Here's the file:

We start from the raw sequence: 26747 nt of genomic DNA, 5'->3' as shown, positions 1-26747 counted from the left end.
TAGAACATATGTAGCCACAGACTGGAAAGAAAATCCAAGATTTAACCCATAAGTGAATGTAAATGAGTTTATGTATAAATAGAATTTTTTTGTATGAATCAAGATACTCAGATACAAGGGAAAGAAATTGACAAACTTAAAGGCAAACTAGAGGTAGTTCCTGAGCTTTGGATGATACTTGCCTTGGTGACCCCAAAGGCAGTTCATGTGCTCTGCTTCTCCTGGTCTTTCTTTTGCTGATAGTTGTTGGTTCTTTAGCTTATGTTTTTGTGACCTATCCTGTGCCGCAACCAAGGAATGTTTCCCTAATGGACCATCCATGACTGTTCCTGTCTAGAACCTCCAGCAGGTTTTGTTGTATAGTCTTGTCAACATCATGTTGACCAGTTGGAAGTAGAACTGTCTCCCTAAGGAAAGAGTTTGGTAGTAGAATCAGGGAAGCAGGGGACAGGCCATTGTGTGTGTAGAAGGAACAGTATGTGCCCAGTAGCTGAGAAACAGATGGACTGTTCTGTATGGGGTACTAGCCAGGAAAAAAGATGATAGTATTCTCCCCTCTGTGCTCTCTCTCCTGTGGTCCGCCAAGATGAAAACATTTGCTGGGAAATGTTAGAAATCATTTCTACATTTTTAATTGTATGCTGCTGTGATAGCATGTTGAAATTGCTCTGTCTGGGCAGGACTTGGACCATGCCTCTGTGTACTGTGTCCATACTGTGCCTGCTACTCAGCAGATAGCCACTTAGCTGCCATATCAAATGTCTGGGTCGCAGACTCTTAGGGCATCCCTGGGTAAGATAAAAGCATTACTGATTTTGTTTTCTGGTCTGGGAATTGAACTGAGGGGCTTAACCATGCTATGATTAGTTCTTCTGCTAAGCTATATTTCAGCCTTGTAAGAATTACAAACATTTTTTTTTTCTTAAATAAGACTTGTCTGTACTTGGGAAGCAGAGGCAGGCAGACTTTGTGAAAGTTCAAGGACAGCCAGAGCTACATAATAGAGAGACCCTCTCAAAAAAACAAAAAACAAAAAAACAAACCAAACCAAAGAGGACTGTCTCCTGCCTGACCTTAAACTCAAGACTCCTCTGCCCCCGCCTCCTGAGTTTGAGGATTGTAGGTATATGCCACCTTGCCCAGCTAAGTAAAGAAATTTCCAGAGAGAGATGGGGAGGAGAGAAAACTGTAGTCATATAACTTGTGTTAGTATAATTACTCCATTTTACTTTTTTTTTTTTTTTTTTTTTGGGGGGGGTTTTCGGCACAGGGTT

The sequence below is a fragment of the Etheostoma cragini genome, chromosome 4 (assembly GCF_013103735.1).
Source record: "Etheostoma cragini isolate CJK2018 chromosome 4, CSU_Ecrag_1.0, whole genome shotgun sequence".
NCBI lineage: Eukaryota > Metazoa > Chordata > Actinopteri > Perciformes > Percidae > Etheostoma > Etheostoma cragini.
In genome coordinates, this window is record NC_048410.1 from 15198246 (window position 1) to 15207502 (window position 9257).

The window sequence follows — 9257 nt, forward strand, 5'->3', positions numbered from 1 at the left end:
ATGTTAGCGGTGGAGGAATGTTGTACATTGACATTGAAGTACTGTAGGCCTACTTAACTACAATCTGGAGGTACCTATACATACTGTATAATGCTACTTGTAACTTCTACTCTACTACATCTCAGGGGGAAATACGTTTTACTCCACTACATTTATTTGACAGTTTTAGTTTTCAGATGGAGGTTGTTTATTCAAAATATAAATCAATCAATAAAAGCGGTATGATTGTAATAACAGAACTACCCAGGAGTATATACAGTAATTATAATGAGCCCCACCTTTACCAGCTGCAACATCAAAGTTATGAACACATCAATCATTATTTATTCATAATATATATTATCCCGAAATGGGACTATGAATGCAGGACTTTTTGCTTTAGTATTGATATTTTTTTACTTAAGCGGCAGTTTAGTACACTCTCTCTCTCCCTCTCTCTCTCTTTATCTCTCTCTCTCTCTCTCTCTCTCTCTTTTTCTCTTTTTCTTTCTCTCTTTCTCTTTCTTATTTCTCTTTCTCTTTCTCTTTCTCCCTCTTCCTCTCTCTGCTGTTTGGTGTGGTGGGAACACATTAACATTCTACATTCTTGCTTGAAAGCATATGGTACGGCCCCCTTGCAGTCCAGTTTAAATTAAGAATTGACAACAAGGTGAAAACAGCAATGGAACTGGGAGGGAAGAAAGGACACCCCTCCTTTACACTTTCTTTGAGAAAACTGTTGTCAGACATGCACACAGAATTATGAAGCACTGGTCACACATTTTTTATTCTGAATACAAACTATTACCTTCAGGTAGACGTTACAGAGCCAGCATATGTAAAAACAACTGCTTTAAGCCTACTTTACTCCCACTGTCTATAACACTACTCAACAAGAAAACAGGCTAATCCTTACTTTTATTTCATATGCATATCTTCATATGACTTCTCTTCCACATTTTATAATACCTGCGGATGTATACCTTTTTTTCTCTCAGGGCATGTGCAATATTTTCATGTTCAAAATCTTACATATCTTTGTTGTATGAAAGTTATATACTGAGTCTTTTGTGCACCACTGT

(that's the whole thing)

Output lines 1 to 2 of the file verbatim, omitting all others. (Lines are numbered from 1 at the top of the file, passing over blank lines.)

We start from the raw sequence: 26747 nt of genomic DNA, 5'->3' as shown, positions 1-26747 counted from the left end.
TAGAACATATGTAGCCACAGACTGGAAAGAAAATCCAAGATTTAACCCATAAGTGAATGTAAATGAGTTTATGTATAAATAGAATTTTTTTGTATGAATCAAGATACTCAGATACAAGGGAAAGAAATTGACAAACTTAAAGGCAAACTAGAGGTAGTTCCTGAGCTTTGGATGATACTTGCCTTGGTGACCCCAAAGGCAGTTCATGTGCTCTGCTTCTCCTGGTCTTTCTTTTGCTGATAGTTGTTGGTTCTTTAGCTTATGTTTTTGTGACCTATCCTGTGCCGCAACCAAGGAATGTTTCCCTAATGGACCATCCATGACTGTTCCTGTCTAGAACCTCCAGCAGGTTTTGTTGTATAGTCTTGTCAACATCATGTTGACCAGTTGGAAGTAGAACTGTCTCCCTAAGGAAAGAGTTTGGTAGTAGAATCAGGGAAGCAGGGGACAGGCCATTGTGTGTGTAGAAGGAACAGTATGTGCCCAGTAGCTGAGAAACAGATGGACTGTTCTGTATGGGGTACTAGCCAGGAAAAAAGATGATAGTATTCTCCCCTCTGTGCTCTCTCTCCTGTGGTCCGCCAAGATGAAAACATTTGCTGGGAAATGTTAGAAATCATTTCTACATTTTTAATTGTATGCTGCTGTGATAGCATGTTGAAATTGCTCTGTCTGGGCAGGACTTGGACCATGCCTCTGTGTACTGTGTCCATACTGTGCCTGCTACTCAGCAGATAGCCACTTAGCTGCCATATCAAATGTCTGGGTCGCAGACTCTTAGGGCATCCCTGGGTAAGATAAAAGCATTACTGATTTTGTTTTCTGGTCTGGGAATTGAACTGAGGGGCTTAACCATGCTATGATTAGTTCTTCTGCTAAGCTATATTTCAGCCTTGTAAGAATTACAAACATTTTTTTTTTCTTAAATAAGACTTGTCTGTACTTGGGAAGCAGAGGCAGGCAGACTTTGTGAAAGTTCAAGGACAGCCAGAGCTACATAATAGAGAGACCCTCTCAAAAAAACAAAAAACAAAAAAACAAACCAAACCAAAGAGGACTGTCTCCTGCCTGACCTTAAACTCAAGACTCCTCTGCCCCCGCCTCCTGAGTTTGAGGATTGTAGGTATATGCCACCTTGCCCAGCTAAGTAAAGAAATTTCCAGAGAGAGATGGGGAGGAGAGAAAACTGTAGTCATATAACTTGTGTTAGTATAATTACTCCATTTTACTTTTTTTTTTTTTTTTTTTTTGGGGGGGGTTTTCGGCACAGGGTT